A recent HBR article stressed that, in order to reap the benefits of artificial intelligence (AI), organizations must be mindful of how they introduce the technology to those who will be working most closely with it. According to the authors, “Accenture has found that when companies make it clear that they are using AI to help people rather than replace them, they significantly outperform companies that don’t set that objective (or are unclear about their AI goals) along most dimensions of managerial productivity—notably speed, scalability, and effectiveness of decision-making.”

To set AI up for success, they believe companies should follow a four-phased approach to implementing the technology.

Phase 1: The Assistant

The first phase is very similar to onboarding a new human assistant. After the new hire has been taught a few fundamental rules and procedures, he is capable of assuming basic but time-consuming tasks (i.e., filing online forms or summarizing documents), enabling the trainer to focus on other more strategic aspects of the job. Positioning the technology in this light can help assuage the perennial “AI is robbing jobs!” fears, and also help human employees feel more in control of the technology. The authors write, “It should not be a stretch for managers to work with AI in this way. We already do so in our personal lives, when we allow the autocomplete function to prefill forms for us online.”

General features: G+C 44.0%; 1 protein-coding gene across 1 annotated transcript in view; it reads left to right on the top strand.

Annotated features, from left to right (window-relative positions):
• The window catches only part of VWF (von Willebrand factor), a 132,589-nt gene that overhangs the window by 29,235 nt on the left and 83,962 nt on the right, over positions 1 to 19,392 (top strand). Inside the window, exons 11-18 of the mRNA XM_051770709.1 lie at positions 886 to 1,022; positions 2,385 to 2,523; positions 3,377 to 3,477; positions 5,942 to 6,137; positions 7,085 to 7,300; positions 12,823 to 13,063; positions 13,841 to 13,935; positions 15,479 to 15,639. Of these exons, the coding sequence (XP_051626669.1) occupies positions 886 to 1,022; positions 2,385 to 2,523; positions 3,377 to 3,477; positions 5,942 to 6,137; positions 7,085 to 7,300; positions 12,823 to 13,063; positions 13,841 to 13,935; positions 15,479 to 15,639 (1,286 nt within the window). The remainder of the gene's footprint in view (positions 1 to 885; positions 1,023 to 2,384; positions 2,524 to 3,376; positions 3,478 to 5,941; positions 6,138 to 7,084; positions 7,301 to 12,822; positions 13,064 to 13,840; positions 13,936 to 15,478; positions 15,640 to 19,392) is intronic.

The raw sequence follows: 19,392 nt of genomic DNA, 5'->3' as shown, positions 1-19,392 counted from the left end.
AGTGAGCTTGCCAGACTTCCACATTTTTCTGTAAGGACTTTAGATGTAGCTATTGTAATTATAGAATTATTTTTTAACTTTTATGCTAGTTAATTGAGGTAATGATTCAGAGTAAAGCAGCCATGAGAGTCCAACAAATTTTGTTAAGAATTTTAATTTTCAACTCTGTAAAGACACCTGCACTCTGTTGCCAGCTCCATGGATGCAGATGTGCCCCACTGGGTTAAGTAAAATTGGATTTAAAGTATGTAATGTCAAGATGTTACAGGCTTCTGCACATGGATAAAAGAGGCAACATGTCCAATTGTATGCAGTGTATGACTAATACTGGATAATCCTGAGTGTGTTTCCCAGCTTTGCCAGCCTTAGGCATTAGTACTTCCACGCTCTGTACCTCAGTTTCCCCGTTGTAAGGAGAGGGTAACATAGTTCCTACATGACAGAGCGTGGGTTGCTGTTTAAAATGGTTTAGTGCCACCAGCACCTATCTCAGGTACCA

Phase 2: The Monitor

Setting up the system to provide real-time feedback is the second phase of implementation. As the HBR article puts it, “AI is very helpful during high-volume decision making, when humans may be tired.” Of course, the technology isn’t always accurate—something we’ve written about before here at the APEX of Innovation. The HBR piece elaborates, “Often its suggestions don’t take into account some reliable private information to which the human decision maker has access, so the AI might steer an employee off course rather than simply correct for behavioral biases.” The authors stress AI should be like a dialogue, in which any override is explained by an employee so that the system learns from human intelligence and experience. Not only does this improve the usefulness of the technology, it also gives employees autonomy.

Phase 3: The Coach

The challenges with providing performance feedback have been well documented, but this is a problem AI could address. The third phase involves deploying AI systems to identify key behaviors that impact performance and provide personalized feedback to help employees change these behaviors over time. Of course, such an implementation could easily play into people’s “man vs. machine” fears, and the HBR piece stresses that employees must be involved in the design and roll out to lessen the likelihood of such issues.

Phase 4: The Teammate

As the authors put it, “In the final phase of the AI implementation journey (which to our knowledge no organization has yet adopted), companies would develop a coupled network of humans and machines in which both contribute expertise.” They acknowledge that a number of challenges must be overcome in order for this phase to truly be a possibility, but stress that it is certainly something we will see as the technology matures.

For more on these phases and the considerations that accompany each step, check out the piece in its entirety here.